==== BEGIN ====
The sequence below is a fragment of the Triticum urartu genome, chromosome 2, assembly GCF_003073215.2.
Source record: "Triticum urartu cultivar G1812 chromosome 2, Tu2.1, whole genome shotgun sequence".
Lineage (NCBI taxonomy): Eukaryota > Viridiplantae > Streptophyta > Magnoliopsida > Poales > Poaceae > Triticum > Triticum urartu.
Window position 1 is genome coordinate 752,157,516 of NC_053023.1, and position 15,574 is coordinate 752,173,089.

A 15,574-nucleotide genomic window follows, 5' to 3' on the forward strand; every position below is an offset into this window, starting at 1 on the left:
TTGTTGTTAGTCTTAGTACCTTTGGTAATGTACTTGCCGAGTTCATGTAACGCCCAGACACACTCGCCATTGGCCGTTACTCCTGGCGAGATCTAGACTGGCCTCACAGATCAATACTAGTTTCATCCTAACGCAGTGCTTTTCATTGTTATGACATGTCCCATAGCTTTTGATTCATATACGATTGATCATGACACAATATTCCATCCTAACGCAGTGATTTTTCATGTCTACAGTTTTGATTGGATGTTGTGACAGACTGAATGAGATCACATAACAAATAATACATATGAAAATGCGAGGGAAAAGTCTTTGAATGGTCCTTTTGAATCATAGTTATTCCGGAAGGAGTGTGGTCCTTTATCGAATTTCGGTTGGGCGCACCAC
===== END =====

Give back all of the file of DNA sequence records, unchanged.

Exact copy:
The sequence below is a fragment of the Triticum urartu genome, chromosome 2, assembly GCF_003073215.2.
Source record: "Triticum urartu cultivar G1812 chromosome 2, Tu2.1, whole genome shotgun sequence".
Lineage (NCBI taxonomy): Eukaryota > Viridiplantae > Streptophyta > Magnoliopsida > Poales > Poaceae > Triticum > Triticum urartu.
Window position 1 is genome coordinate 752,157,516 of NC_053023.1, and position 15,574 is coordinate 752,173,089.

A 15,574-nucleotide genomic window follows, 5' to 3' on the forward strand; every position below is an offset into this window, starting at 1 on the left:
TTGTTGTTAGTCTTAGTACCTTTGGTAATGTACTTGCCGAGTTCATGTAACGCCCAGACACACTCGCCATTGGCCGTTACTCCTGGCGAGATCTAGACTGGCCTCACAGATCAATACTAGTTTCATCCTAACGCAGTGCTTTTCATTGTTATGACATGTCCCATAGCTTTTGATTCATATACGATTGATCATGACACAATATTCCATCCTAACGCAGTGATTTTTCATGTCTACAGTTTTGATTGGATGTTGTGACAGACTGAATGAGATCACATAACAAATAATACATATGAAAATGCGAGGGAAAAGTCTTTGAATGGTCCTTTTGAATCATAGTTATTCCGGAAGGAGTGTGGTCCTTTATCGAATTTCGGTTGGGCGCACCAC